Though the lack of news could simply be Blue Origin’s more secretive way of doing things, compared to SpaceX, I have my doubts. Rockets are big things, and building and testing them is not something easily kept under wraps, especially by private companies. The lack of news from Blue Origin continues to suggest that simply having lots of money does not necessarily guarantee success.

Astronomers use Hubble to detect ozone on Earth

Using the Hubble Space Telescope, scientists have shown that it will be possible to detect ozone in the atmospheres of exoplanets, using larger telescopes while observing transits of those exoplanets across the face of their star.

What the scientists did was aim Hubble at the Moon during a lunar eclipse. Moreover, they timed the observations so that the sunlight hitting the Moon and reflecting back to Earth (and Hubble) had also traveled through the Earth’s atmosphere on its way to the Moon.

They then looked at the spectrum of that light, and were able to glean from it the spectral signal of ozone in the Earth’s atmosphere. When giant ground-based telescopes under construction now come on line in the coming decades they will have the ability to do this with transiting exoplanets.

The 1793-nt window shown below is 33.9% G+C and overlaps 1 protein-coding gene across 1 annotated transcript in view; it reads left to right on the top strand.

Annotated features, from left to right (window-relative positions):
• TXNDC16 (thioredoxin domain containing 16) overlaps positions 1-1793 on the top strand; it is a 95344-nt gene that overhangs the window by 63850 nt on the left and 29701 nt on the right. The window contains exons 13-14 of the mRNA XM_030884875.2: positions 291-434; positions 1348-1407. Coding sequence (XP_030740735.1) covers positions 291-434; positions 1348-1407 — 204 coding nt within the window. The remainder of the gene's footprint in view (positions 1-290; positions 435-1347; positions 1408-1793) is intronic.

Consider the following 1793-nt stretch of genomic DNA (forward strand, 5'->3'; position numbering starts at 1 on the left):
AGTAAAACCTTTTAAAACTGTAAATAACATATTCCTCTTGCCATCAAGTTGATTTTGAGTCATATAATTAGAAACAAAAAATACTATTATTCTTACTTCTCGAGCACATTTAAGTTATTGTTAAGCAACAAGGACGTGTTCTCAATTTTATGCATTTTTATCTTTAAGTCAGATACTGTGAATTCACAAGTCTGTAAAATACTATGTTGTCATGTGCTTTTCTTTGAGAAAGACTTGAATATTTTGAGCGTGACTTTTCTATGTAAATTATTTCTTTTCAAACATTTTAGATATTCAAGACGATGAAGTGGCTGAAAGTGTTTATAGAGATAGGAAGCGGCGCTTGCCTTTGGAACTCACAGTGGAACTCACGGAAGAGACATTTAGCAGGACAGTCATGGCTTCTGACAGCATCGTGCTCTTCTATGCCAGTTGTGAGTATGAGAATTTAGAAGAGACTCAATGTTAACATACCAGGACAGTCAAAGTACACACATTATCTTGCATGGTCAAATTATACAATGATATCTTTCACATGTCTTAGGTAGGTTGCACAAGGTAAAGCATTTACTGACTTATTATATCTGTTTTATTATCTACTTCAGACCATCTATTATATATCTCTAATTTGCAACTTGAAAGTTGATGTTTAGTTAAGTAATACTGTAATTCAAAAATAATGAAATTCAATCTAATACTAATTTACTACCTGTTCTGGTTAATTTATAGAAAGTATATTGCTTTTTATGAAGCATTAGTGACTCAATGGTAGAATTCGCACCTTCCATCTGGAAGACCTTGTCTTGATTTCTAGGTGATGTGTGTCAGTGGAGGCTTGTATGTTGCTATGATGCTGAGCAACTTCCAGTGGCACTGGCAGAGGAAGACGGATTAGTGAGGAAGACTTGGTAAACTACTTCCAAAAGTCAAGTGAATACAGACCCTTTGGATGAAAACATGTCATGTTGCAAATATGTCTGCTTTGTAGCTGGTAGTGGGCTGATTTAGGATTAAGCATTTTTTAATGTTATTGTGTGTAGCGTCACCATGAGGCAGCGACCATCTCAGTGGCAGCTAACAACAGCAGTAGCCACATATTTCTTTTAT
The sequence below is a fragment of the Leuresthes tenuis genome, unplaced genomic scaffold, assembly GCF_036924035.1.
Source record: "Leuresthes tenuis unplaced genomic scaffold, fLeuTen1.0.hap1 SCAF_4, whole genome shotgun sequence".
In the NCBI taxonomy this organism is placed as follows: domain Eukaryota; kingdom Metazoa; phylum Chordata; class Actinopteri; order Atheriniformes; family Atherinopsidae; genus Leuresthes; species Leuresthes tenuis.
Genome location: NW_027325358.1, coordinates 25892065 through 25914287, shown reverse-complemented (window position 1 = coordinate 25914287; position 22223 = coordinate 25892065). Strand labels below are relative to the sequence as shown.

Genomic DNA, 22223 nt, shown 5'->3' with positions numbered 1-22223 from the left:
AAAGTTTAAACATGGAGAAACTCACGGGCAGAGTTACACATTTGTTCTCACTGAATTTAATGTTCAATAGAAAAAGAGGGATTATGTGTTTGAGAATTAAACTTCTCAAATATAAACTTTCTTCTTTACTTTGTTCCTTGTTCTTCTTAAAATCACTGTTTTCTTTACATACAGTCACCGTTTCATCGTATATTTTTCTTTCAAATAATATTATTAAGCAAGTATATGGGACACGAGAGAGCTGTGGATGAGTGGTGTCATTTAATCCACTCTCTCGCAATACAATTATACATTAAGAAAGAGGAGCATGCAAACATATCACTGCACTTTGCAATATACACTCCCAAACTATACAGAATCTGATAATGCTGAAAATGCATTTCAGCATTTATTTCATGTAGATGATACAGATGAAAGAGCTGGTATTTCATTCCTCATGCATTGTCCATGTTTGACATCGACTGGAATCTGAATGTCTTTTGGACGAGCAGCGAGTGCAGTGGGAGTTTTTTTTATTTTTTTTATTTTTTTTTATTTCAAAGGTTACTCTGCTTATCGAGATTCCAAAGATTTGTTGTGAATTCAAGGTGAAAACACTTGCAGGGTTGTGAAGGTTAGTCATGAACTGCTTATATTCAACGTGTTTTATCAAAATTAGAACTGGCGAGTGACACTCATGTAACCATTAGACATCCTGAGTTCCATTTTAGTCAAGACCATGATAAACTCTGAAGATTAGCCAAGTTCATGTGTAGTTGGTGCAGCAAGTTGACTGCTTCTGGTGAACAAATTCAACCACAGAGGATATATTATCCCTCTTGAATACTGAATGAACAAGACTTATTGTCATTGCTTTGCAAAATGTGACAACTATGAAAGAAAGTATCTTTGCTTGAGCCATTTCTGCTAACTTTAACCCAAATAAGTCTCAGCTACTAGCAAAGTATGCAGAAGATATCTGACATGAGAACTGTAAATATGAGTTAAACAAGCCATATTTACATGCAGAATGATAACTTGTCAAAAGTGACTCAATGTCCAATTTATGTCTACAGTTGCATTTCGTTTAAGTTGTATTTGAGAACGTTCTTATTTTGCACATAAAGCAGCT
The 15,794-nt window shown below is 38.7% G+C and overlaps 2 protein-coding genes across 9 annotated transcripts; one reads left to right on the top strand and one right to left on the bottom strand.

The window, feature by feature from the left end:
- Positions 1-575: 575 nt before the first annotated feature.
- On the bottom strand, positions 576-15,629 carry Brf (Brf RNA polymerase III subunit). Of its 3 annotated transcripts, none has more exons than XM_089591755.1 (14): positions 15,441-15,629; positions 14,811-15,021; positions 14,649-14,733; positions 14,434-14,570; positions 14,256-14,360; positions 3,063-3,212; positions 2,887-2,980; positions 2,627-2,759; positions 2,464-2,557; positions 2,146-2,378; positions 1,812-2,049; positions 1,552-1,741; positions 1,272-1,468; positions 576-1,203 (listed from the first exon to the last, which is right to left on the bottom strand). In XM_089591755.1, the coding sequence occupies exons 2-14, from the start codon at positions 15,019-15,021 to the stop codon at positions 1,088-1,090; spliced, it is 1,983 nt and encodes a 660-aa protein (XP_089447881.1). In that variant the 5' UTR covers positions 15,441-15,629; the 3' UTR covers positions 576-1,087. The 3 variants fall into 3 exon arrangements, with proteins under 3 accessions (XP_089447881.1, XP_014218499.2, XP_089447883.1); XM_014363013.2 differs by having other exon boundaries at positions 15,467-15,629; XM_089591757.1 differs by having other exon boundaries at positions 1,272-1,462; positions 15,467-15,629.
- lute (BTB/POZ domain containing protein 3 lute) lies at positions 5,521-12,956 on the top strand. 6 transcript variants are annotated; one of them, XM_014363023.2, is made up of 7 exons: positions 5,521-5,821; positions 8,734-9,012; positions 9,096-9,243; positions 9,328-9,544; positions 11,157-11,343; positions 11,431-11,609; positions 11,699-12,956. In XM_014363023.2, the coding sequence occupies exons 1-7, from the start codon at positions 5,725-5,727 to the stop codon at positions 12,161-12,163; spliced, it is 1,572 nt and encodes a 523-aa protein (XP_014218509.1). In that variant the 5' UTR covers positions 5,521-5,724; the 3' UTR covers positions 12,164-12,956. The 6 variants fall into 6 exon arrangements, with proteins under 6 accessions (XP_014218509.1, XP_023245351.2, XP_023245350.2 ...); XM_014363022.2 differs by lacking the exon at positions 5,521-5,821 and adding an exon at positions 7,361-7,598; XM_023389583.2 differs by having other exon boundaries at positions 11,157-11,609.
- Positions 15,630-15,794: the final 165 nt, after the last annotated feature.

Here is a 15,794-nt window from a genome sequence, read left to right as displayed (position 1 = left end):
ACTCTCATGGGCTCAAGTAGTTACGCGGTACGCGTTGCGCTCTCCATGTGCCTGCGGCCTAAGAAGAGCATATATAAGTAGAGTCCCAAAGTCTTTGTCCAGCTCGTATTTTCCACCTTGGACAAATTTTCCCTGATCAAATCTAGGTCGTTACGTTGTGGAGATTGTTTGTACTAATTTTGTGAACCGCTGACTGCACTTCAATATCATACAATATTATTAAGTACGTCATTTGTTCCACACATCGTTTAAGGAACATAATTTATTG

The measurements detected the strong spectral fingerprint of ozone, a key prerequisite for the presence – and possible evolution – of life as we know it in an exo-Earth. Although some ozone signatures had been detected in previous ground-based observations during lunar eclipses, Hubble’s study represents the strongest detection of the molecule to date because it can look at the ultraviolet light, which is absorbed by our atmosphere and does not reach the ground. On Earth, photosynthesis over billions of years is responsible for our planet’s high oxygen levels and thick ozone layer. Only 600 million years ago Earth’s atmosphere had built up enough ozone to shield life from the Sun’s lethal ultraviolet radiation. That made it safe for the first land-based life to migrate out of our oceans.

“Finding ozone in the spectrum of an exo-Earth would be significant because it is a photochemical byproduct of molecular oxygen, which is a byproduct of life,” explained Allison Youngblood of the Laboratory for Atmospheric and Space Physics in Colorado, USA, lead researcher of Hubble’s observations.